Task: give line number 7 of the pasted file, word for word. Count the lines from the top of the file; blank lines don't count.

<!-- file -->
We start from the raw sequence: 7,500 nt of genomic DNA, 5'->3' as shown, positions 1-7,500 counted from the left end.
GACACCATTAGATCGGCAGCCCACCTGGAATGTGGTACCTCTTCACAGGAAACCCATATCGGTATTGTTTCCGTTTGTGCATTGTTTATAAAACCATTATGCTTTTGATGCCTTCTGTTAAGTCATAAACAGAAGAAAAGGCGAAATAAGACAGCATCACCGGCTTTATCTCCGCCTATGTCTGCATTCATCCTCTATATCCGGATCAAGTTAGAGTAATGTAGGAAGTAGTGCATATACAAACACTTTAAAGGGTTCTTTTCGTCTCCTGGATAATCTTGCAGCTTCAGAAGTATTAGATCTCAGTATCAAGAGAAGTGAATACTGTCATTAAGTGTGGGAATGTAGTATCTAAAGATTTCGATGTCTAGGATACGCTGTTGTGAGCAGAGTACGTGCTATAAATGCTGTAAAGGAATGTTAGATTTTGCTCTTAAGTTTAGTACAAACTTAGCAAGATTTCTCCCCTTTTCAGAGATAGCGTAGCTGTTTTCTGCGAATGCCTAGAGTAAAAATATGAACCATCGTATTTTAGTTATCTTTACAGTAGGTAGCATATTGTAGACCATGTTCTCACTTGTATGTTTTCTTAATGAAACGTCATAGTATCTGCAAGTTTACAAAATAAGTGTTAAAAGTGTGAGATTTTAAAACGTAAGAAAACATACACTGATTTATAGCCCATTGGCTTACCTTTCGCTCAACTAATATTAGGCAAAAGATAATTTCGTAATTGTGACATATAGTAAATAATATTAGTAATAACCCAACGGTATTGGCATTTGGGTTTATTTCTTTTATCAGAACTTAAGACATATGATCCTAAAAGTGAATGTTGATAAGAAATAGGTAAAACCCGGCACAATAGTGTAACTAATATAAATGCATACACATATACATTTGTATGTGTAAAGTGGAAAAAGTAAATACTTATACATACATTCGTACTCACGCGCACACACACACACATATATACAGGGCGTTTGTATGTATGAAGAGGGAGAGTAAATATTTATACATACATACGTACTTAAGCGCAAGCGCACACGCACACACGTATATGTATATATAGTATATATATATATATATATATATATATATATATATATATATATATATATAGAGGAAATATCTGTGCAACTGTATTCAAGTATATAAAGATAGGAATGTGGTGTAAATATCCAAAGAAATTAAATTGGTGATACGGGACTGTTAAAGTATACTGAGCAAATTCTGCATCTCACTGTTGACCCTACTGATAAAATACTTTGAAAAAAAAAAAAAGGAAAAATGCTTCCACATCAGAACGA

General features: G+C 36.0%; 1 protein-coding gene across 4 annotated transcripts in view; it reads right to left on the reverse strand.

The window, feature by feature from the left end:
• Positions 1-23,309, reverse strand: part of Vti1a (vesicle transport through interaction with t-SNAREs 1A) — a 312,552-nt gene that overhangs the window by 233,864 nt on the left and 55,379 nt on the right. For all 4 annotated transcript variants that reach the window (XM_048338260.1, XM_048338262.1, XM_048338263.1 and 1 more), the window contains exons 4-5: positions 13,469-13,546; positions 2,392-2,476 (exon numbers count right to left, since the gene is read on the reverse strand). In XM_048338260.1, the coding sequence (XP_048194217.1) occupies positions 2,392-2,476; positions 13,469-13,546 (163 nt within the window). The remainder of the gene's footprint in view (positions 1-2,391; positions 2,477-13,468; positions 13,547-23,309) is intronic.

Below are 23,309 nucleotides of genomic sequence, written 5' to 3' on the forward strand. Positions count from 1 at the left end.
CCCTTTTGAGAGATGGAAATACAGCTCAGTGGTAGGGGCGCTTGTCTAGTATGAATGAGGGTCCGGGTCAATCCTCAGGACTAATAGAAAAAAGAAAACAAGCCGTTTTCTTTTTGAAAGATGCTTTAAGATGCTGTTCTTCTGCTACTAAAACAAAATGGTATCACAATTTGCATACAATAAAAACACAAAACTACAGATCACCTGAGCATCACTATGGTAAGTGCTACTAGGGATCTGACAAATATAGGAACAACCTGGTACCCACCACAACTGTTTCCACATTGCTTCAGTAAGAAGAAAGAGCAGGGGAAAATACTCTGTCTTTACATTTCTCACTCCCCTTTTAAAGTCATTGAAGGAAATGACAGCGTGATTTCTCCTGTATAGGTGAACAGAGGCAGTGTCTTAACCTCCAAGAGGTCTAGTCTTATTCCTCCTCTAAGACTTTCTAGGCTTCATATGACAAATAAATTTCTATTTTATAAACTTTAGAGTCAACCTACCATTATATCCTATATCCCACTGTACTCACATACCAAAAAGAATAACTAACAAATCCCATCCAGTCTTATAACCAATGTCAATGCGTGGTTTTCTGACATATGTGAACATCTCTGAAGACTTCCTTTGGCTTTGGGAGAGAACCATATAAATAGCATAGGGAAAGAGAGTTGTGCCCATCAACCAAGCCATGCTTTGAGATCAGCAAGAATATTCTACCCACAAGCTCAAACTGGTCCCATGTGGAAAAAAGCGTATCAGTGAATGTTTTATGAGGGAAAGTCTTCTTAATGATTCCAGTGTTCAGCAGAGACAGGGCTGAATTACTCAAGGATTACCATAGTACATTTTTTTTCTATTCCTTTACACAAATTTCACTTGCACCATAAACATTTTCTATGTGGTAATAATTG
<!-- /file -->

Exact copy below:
CCCTTTTGAGAGATGGAAATACAGCTCAGTGGTAGGGGCGCTTGTCTAGTATGAATGAGGGTCCGGGTCAATCCTCAGGACTAATAGAAAAAAGAAAACAAGCCGTTTTCTTTTTGAAAGATGCTTTAAGATGCTGTTCTTCTGCTACTAAAACAAAATGGTATCACAATTTGCATACAATAAAAACACAAAACTACAGATCACCTGAGCATCACTATGGTAAGTGCTACTAGGGATCTGACAAATATAGGAACAACCTGGTACCCACCACAACTGTTTCCACATTGCTTCAGTAAGAAGAAAGAGCAGGGGAAAATACTCTGTCTTTACATTTCTCACTCCCCTTTTAAAGTCATTGAAGGAAATGACAGCGTGATTTCTCCTGTATAGGTGAACAGAGGCAGTGTCTTAACCTCCAAGAGGTCTAGTCTTATTCCTCCTCTAAGACTTTCTAGGCTTCATATGACAAATAAATTTCTATTTTATAAACTTTAGAGTCAACCTACCATTATATCCTATATCCCACTGTACTCACATACCAAAAAGAATAACTAACAAATCCCATCCAGTCTTATAACCAATGTCAATGCGTGGTTTTCTGACATATGTGAACATCTCTGAAGACTTCCTTTGGCTTTGGGAGAGAACCATATAAATAGCATAGGGAAAGAGAGTTGTGCCCATCAACCAAGCCATGCTTTGAGATCAGCAAGAATATTCTACCCACAAGCTCAAACTGGTCCCATGTGGAAAAAAGCGTATCAGTGAATGTTTTATGAGGGAAAGTCTTCTTAATGATTCCAGTGTTCAGCAGAGACAGGGCTGAATTACTCAAGGATTACCATAGTACATTTTTTTTCTATTCCTTTACACAAATTTCACTTGCACCATAAACATTTTCTATGTGGTAATAATTG